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Strategically Placed Cameras Track Pharmaceuticals

Photonics Spectra
Jun 2008
Accurate marking, imaging and extraction of data codes on pharmaceutical bottles can help lower costs for the manufacturer and for the consumer.

Gregory Hollows, Edmund Optics Inc., and David Pfleger, FP Developments Inc.

Manufacturing of pharmaceuticals is an important and evolving industry. With the advent of globalization and the influx of counterfeit products, the development of new technologies such as e-pedigrees (secure files that store data about each move a product makes through the supply chain) is becoming an essential component of the tracking and product verification process. E-pedigrees enable pharmaceutical products to be tracked from time of manufacture until end use by a doctor, hospital or individual. Initiatives in states such as California and Florida as well as in the European Union have helped drive efforts forward in this critical area. Unfortunately, as with many new technologies, e-pedigrees have many issues to overcome.

One challenge is placing the e-pedigree data on a product not originally designed to accept this information and doing so in a permanent, legible fashion while accounting for the need to use this information at many user and distribution points. Additionally, the restrictive nature of pharmaceutical packaging leaves little room for material changes to accommodate new quality requirements such as these. Thus, e-pedigrees have moved to center stage in conversations between machine builders and pharmaceutical manufacturers.

The 2-D data matrix has emerged as the primary way to hold the required e-pedigree information and has been adopted in the automotive and the food and beverage industries. It can hold large amounts of data and has very good error correction, making it a logical choice for the pharmaceutical industry. Of great concern is creating a marking with high enough contrast so that scanners and imaging systems can read the data in the matrix reliably and repeatedly. This is just one of many hurdles that machine vision designers must overcome.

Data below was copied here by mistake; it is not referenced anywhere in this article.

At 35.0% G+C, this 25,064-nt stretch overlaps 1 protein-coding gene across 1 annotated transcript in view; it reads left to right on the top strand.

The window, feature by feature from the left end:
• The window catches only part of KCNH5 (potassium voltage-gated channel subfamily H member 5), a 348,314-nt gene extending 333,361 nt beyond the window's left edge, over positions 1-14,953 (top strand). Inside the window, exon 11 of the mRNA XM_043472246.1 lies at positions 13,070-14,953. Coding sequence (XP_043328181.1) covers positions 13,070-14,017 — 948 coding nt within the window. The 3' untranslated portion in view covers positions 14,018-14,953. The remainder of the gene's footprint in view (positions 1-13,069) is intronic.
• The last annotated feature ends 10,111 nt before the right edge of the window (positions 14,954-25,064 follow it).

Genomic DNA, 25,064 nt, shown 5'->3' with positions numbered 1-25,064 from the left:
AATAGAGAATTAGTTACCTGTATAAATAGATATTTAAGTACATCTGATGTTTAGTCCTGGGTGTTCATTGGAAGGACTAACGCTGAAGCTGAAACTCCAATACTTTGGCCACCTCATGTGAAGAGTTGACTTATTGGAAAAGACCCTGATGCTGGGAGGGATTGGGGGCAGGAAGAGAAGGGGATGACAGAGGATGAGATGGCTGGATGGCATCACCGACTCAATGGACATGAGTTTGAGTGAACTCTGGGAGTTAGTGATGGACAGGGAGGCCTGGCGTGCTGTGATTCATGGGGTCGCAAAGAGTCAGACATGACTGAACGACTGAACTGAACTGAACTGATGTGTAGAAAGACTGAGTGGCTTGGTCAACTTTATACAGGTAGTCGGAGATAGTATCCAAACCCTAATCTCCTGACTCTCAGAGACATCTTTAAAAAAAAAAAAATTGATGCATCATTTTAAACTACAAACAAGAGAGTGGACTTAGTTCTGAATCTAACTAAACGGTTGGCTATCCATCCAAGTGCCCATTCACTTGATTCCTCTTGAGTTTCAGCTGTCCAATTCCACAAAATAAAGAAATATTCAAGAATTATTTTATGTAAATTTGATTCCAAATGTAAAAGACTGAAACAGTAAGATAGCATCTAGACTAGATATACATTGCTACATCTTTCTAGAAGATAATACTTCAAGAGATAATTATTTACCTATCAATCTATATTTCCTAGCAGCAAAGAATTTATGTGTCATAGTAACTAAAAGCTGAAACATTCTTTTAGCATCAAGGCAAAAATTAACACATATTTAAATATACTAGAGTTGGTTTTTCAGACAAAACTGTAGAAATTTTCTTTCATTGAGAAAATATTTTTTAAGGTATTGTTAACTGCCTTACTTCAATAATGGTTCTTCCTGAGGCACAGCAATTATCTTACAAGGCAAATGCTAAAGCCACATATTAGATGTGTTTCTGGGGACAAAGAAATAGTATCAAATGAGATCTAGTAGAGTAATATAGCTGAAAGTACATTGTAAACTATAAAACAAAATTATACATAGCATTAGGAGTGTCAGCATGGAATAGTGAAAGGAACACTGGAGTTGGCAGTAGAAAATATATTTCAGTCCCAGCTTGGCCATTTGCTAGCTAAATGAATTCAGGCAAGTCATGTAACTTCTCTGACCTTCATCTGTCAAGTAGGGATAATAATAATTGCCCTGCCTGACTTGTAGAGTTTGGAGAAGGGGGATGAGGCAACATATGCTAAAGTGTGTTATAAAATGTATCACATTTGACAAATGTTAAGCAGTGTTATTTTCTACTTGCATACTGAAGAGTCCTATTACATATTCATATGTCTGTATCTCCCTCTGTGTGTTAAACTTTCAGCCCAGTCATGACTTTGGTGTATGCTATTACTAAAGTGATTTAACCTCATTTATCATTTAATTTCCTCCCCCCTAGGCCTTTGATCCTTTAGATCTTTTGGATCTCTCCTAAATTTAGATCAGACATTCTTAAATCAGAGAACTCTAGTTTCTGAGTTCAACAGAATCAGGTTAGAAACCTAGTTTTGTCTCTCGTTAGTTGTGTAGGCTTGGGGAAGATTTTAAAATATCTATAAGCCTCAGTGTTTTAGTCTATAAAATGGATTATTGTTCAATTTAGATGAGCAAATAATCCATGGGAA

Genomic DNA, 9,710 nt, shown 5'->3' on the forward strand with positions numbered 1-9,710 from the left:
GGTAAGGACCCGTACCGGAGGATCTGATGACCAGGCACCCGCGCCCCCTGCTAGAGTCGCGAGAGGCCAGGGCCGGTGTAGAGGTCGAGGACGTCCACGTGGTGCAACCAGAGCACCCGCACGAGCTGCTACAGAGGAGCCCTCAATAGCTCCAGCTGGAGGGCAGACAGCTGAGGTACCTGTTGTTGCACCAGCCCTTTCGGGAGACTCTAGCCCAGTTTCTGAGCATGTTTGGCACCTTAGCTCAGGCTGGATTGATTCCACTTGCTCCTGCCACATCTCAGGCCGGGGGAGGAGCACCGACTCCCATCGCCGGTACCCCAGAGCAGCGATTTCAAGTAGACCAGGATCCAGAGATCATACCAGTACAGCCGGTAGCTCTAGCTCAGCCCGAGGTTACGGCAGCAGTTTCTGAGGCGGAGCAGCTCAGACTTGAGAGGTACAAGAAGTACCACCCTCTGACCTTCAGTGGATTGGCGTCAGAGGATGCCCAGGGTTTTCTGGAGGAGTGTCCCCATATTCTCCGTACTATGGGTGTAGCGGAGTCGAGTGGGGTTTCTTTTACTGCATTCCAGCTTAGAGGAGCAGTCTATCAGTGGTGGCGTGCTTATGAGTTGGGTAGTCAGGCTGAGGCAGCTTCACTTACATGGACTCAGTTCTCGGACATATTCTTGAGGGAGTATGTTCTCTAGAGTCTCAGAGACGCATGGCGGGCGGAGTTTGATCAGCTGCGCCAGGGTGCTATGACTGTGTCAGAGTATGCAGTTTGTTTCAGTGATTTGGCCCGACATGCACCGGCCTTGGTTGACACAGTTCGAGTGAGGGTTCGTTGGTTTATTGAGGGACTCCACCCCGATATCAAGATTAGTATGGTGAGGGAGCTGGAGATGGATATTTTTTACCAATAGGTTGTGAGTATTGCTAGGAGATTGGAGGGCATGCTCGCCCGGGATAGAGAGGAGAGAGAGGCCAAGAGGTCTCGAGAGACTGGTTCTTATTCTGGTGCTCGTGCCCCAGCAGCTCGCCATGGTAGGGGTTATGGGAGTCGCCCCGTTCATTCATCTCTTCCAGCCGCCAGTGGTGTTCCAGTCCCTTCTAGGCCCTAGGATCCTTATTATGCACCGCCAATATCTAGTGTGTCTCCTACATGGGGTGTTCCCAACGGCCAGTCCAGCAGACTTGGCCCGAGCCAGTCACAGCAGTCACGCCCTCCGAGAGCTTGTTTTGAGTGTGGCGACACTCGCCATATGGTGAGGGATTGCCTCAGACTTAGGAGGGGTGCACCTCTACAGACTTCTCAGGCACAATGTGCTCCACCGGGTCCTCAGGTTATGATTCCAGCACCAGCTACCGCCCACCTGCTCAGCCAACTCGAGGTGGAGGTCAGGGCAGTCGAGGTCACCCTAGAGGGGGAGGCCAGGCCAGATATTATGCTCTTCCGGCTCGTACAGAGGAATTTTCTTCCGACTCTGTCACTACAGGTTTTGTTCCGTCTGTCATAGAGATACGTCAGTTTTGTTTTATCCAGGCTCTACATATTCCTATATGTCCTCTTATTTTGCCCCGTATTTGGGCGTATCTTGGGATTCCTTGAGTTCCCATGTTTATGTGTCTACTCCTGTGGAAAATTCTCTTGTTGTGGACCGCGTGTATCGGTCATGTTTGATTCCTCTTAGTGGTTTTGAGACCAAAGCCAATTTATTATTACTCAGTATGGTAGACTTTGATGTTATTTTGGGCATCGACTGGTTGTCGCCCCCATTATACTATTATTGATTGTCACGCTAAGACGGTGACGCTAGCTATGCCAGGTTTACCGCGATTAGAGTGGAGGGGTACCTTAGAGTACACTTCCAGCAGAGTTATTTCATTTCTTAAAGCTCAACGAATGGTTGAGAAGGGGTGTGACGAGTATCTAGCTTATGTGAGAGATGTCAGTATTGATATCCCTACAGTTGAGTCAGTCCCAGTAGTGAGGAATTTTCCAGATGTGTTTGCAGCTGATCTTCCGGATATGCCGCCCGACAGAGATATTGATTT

Every machine vision inspection system, including those used for examining pharmaceutical products, has a unique level of complexity. For example, the method of presenting the products to the inspection system, the makeup and geometry of the pieces under inspection, and the space constraints are just some factors that must be considered and accounted for early in the application. Additionally, the speed at which the application should run, both now and in the future, must be determined. Changes in the size, color and shape of the object under inspection are another factor.

To guarantee accurate identification of the pharmaceuticals its systems would be handling, FP Developments Inc. of Williamstown, N.J., had to develop a system that can accommodate all these complexities. The system has to efficiently move hundreds of bottles a minute from a filling and labeling area to a gross packing area while ensuring that each bottle is labeled and marked correctly. The labeling on the caps and, in some instances, on the bottles has to be read with a high degree of accuracy.

Same line, different task

In the food and beverage and pharmaceutical industries, the same manufacturing line can be used for a variety of tasks. These can be as simple as filling different-size containers with the same liquid or material, or they can involve a more complex scenario, such as filling a variety of containers that are the same size but that have different external surface makeup and markings. What this ultimately means is that the materials-handling part of the system requires what is called toolless changeover. That is, it must adapt to a number of different containers that may be used now and in the future, and it must do so quickly and easily without requiring installation of new fixturing or other complex changes. Consequently, the lighting and optical portions of the system must do the same. They must perform their inspection function equally well, regardless of the size, position and orientation of the container being inspected.

The next consideration is locating the labeling on the product and verifying that it is correct. A variety of labeling techniques can be employed to lay down the 2-D data matrix in the form of a bar code. This data matrix carries the critical information about what each bottle contains and when it was made as well as other important data. End users from distribution companies to doctors’ offices and hospitals will use these bar codes to ensure that individuals get exactly what they need when they need it.